Chinese Women in Art
Author: Karra Hough
My personal interest in the Chinese culture, language, and history undoubtedly influenced my choice of dissertation topic. This interest was first sparked when I visited China and was able to experience and appreciate China’s history and art in person. Writing a dissertation allowed me to explore this interest further.
My dissertation explores how Chinese women belonging to the Qing Imperial court were portrayed in traditional Chinese paintings. To accomplish this, I analysed fifteen Chinese paintings of women, also known as meiren paintings. I conducted a visual analysis of each painting, identifying common symbolism and motifs (such as plants and animals), commenting on the use of certain colours, and any shared physical characteristics between the women.
From this, I was then able to argue and explore three ways in which Qing court women were represented in Chinese paintings. In my dissertation, I argue that Qing Imperial court women were portrayed as;
- Sexual objects used for viewing pleasure
- Possessions that belonged to the Qing Imperial court and the Qing emperor
- Idealised images of what was considered to be the ‘perfect’ woman from a male perspective
Further research into Qing meiren paintings revealed that this area of Chinese history was neglected, with limited scholarship dedicated to the subject. While I acknowledge and praise research that does discuss meiren paintings, I felt that there was still much to be explored and so, through my dissertation, I aim to highlight the importance and value of studying Chinese paintings in history and contribute to the discussion of Qing meiren paintings.
I began the research process by scouring my university’s library and the internet for books and articles that discussed my dissertation topic. While this was a difficult task in itself given the scarcity of such sources, the literature that I did discover was incredibly useful. It helped me understand how I wanted to structure my own dissertation and how I could contribute and build upon existing research on meiren paintings.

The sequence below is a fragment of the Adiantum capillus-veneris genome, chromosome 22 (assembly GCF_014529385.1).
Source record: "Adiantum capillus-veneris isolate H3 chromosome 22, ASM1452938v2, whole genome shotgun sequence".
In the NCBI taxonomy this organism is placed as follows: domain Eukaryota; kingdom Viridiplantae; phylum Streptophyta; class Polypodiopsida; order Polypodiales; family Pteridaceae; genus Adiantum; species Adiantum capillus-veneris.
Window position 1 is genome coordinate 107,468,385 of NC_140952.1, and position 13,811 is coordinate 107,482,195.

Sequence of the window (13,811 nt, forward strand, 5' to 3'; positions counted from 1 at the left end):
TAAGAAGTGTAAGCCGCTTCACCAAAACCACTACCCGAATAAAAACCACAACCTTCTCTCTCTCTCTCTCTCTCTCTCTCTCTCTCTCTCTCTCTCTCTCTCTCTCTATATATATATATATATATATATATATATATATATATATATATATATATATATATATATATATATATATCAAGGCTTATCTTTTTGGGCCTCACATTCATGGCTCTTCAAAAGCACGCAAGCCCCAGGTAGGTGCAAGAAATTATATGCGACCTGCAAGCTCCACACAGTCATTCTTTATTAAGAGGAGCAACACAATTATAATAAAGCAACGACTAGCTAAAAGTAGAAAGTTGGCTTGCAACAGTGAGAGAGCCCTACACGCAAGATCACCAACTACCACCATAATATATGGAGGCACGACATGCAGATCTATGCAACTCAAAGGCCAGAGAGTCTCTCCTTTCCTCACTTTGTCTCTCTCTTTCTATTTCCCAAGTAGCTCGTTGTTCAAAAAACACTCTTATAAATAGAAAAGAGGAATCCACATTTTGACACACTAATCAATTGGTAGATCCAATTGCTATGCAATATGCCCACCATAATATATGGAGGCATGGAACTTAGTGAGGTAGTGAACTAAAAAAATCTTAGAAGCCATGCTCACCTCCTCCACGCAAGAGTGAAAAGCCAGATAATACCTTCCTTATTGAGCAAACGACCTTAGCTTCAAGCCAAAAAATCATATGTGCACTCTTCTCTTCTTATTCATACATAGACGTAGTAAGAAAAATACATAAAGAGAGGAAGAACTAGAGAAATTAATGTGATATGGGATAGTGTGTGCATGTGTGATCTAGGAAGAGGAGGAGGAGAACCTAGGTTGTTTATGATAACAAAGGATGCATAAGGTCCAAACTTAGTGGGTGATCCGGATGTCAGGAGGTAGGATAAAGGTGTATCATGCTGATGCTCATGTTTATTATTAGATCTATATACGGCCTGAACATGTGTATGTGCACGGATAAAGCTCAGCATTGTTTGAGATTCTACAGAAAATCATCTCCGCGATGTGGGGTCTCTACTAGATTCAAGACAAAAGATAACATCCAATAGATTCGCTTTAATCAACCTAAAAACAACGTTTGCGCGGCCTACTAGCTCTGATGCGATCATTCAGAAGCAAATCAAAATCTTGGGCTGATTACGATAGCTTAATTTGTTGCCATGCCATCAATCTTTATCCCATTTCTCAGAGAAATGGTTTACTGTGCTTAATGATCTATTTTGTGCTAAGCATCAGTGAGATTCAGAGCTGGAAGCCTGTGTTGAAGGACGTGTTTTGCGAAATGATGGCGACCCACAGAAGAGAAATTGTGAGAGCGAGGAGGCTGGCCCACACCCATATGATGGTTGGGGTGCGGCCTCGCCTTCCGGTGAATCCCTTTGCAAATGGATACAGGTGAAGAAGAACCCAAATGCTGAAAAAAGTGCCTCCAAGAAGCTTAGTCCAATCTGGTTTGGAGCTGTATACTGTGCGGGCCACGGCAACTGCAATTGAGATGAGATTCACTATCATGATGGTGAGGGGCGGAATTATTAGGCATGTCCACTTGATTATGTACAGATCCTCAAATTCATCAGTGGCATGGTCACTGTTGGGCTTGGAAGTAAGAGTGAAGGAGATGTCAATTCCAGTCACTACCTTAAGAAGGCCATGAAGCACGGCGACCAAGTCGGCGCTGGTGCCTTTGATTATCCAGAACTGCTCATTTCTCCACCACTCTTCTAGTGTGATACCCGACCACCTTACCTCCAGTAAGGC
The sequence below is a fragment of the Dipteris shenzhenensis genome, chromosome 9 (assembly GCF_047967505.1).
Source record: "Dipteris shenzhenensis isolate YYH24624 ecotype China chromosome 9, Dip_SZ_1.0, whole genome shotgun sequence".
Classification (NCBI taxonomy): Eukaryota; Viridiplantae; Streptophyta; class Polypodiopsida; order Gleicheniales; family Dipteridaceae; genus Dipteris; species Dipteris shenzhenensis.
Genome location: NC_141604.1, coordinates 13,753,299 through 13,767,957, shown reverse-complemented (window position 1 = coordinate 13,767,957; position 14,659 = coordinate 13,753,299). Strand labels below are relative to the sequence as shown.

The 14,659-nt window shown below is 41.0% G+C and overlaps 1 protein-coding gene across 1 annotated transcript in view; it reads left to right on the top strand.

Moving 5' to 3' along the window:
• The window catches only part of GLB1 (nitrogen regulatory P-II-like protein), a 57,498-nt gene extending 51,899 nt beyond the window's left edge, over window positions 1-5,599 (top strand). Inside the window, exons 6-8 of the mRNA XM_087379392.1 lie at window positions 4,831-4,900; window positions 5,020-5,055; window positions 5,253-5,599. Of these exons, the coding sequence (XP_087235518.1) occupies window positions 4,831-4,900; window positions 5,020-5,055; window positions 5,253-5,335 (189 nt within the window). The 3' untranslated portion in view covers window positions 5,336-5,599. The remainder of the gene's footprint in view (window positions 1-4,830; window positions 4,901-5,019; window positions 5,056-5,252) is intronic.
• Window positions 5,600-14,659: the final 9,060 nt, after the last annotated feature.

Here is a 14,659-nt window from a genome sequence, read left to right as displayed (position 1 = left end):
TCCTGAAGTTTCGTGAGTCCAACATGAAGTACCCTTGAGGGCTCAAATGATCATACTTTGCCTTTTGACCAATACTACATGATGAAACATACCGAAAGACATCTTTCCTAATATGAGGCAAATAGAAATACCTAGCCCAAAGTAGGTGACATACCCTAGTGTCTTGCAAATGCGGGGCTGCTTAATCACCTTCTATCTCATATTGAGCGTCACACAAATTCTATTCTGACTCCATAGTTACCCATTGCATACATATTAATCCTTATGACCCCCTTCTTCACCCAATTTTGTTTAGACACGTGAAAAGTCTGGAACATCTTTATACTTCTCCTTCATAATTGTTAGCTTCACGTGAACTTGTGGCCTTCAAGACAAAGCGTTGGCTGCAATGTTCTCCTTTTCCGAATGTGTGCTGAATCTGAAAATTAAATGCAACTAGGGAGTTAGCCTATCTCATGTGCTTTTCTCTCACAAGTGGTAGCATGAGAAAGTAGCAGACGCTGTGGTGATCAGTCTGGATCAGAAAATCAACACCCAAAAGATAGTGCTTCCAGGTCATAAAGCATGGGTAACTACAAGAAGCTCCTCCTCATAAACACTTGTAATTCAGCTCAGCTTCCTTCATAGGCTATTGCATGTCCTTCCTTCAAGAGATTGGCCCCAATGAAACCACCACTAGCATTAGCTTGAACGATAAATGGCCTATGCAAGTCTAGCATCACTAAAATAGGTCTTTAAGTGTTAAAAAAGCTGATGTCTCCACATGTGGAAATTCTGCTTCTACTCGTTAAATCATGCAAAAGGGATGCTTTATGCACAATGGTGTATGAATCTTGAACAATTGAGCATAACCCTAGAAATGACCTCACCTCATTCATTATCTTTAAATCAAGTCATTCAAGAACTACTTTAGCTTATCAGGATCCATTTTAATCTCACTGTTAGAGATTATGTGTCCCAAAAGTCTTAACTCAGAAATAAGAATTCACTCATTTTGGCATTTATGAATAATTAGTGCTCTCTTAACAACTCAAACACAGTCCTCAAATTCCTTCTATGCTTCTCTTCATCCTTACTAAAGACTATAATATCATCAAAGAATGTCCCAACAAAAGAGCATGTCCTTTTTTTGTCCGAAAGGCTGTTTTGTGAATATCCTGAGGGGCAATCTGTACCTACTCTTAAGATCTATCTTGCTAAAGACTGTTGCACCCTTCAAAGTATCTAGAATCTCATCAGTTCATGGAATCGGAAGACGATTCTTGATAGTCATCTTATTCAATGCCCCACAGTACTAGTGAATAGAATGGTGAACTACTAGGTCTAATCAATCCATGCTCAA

A significant part of my research process was also dedicated to learning about Chinese culture, particularly Qing culture, in order to aid my analysis of the symbolism and the hidden meanings behind them. I also relied heavily on my knowledge of the Chinese language to help my analysis.
I credit the module for this dissertation for supporting and guiding me through writing my dissertation. This module helped me to improve my ability in finding credible academic sources and how I should use them in my own work. It also supported me in developing the necessary skills to critically discuss and analyse other scholars’ work.
Writing a dissertation was an incredibly challenging, yet rewarding, experience. While there were moments when I doubted myself and my dissertation, I am sincerely grateful to my family and my dissertation supervisor for believing in me and for supporting me throughout this journey.
Bio: My name is Karra and I am a Loughborough University 2020 graduate with a BA degree in History. I am a very career-driven person with ambitions to teach English as a foreign language in China and South Korea. Studying foreign languages is a passion of mine. I have been studying Mandarin for three years as part of my degree, as well as also self-studying Korean. I love exploring and learning about different countries and cultures, and in my downtime I enjoy watching Netflix, napping and cooking.
Students as Researchers
Innovative Undergraduate Research in International Relations, Politics and History